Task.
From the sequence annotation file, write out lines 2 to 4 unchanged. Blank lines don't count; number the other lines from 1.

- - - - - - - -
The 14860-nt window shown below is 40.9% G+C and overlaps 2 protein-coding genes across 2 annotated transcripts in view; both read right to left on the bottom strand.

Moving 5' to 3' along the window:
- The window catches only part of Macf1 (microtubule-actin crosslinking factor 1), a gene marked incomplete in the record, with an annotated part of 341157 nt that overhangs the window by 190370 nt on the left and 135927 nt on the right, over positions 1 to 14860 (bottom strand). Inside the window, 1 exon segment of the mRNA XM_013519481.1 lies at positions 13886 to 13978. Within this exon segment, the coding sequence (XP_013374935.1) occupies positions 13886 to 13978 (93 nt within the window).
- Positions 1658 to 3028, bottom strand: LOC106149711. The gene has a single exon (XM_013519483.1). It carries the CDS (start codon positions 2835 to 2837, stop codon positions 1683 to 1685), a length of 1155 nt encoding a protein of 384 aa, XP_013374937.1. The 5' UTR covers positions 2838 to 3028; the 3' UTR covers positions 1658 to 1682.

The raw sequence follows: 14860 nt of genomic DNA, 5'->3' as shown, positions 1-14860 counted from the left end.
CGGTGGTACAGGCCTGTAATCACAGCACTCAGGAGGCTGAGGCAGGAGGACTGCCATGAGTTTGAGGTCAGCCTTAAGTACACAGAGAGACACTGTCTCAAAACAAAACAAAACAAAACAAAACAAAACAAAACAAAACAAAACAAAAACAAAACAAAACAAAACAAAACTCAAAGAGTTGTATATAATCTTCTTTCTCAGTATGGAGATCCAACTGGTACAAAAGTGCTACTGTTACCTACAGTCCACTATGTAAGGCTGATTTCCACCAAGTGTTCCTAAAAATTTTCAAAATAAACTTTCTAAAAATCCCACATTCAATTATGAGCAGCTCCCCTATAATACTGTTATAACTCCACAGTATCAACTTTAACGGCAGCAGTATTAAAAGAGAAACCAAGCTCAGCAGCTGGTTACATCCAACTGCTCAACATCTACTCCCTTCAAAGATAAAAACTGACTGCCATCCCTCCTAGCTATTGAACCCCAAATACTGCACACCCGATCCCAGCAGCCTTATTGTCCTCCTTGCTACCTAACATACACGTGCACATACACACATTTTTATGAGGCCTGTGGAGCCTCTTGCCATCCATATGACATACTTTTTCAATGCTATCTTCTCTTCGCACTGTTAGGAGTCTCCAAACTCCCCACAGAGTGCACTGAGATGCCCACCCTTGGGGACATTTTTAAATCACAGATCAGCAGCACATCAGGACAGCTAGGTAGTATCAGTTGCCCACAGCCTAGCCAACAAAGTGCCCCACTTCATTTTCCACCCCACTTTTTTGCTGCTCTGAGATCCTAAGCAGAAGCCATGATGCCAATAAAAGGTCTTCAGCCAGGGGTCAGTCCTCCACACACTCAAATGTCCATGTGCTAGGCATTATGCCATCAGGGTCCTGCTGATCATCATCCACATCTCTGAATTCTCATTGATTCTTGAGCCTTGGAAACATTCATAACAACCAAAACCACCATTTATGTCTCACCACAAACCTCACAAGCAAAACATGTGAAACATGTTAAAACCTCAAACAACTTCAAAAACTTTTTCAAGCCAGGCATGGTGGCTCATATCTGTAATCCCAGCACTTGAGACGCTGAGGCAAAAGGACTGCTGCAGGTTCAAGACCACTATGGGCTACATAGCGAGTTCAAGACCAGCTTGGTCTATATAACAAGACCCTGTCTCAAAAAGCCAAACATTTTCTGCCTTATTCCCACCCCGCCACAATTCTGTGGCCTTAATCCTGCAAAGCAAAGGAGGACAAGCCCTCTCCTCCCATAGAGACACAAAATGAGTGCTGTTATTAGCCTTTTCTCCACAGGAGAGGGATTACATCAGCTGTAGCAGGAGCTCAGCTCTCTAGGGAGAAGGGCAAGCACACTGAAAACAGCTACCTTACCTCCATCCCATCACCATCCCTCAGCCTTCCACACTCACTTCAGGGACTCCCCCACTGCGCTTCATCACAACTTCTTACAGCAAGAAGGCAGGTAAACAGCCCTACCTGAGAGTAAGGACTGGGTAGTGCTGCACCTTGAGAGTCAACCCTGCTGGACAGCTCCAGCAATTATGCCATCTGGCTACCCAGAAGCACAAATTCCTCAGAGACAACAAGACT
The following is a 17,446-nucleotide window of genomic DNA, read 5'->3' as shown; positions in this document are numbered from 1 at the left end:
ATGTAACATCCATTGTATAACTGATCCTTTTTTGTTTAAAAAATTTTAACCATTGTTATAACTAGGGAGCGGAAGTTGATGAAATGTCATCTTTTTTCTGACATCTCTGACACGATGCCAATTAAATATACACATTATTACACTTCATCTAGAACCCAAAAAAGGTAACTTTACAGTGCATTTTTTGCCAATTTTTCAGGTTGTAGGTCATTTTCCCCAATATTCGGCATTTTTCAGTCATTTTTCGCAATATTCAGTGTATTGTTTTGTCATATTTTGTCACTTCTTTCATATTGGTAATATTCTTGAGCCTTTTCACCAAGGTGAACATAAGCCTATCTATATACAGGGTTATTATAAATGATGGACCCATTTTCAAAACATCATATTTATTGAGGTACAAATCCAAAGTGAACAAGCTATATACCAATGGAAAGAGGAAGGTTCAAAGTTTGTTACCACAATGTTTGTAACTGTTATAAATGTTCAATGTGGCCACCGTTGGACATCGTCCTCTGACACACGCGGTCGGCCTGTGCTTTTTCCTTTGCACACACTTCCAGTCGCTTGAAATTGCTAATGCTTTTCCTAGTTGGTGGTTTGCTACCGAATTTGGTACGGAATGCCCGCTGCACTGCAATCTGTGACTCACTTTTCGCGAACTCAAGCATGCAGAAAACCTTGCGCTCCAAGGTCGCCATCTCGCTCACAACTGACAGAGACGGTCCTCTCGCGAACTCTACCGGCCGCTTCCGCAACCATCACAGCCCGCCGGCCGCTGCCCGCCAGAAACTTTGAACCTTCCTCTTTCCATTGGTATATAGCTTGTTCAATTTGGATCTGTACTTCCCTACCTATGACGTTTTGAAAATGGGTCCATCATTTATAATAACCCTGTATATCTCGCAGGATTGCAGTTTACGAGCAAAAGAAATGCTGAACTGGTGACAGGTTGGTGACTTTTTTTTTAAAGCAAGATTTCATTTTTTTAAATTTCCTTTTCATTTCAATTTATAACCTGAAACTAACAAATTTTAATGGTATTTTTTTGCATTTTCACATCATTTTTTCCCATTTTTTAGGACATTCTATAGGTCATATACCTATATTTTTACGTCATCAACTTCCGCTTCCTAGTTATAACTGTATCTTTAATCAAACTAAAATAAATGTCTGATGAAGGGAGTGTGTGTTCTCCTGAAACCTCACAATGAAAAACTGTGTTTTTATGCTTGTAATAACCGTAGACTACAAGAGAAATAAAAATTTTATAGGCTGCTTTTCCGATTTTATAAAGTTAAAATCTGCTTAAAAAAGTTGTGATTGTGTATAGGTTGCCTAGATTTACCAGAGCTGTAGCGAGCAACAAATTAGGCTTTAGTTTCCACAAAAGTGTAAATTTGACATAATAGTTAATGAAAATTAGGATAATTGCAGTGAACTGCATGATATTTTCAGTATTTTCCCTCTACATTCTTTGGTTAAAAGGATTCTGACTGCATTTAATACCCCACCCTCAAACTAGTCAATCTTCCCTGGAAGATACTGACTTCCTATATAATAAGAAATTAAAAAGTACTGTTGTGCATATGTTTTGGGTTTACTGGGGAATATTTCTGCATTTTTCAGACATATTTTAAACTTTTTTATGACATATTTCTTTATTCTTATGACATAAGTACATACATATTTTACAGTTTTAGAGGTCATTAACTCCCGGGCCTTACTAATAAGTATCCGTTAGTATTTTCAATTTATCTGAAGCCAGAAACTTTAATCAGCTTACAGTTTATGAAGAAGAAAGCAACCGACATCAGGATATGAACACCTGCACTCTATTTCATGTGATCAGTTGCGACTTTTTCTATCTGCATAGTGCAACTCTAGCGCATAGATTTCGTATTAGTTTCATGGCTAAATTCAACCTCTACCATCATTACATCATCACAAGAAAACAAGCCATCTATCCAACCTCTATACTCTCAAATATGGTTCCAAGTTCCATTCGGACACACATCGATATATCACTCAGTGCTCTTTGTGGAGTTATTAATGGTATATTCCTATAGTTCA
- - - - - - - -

Moving 5' to 3' along the window:
- The window catches only part of Macf1 (microtubule-actin crosslinking factor 1), a gene marked incomplete in the record, with an annotated part of 341157 nt that overhangs the window by 190370 nt on the left and 135927 nt on the right, over positions 1 to 14860 (bottom strand). Inside the window, 1 exon segment of the mRNA XM_013519481.1 lies at positions 13886 to 13978. Within this exon segment, the coding sequence (XP_013374935.1) occupies positions 13886 to 13978 (93 nt within the window).
- Positions 1658 to 3028, bottom strand: LOC106149711. The gene has a single exon (XM_013519483.1). It carries the CDS (start codon positions 2835 to 2837, stop codon positions 1683 to 1685), a length of 1155 nt encoding a protein of 384 aa, XP_013374937.1. The 5' UTR covers positions 2838 to 3028; the 3' UTR covers positions 1658 to 1682.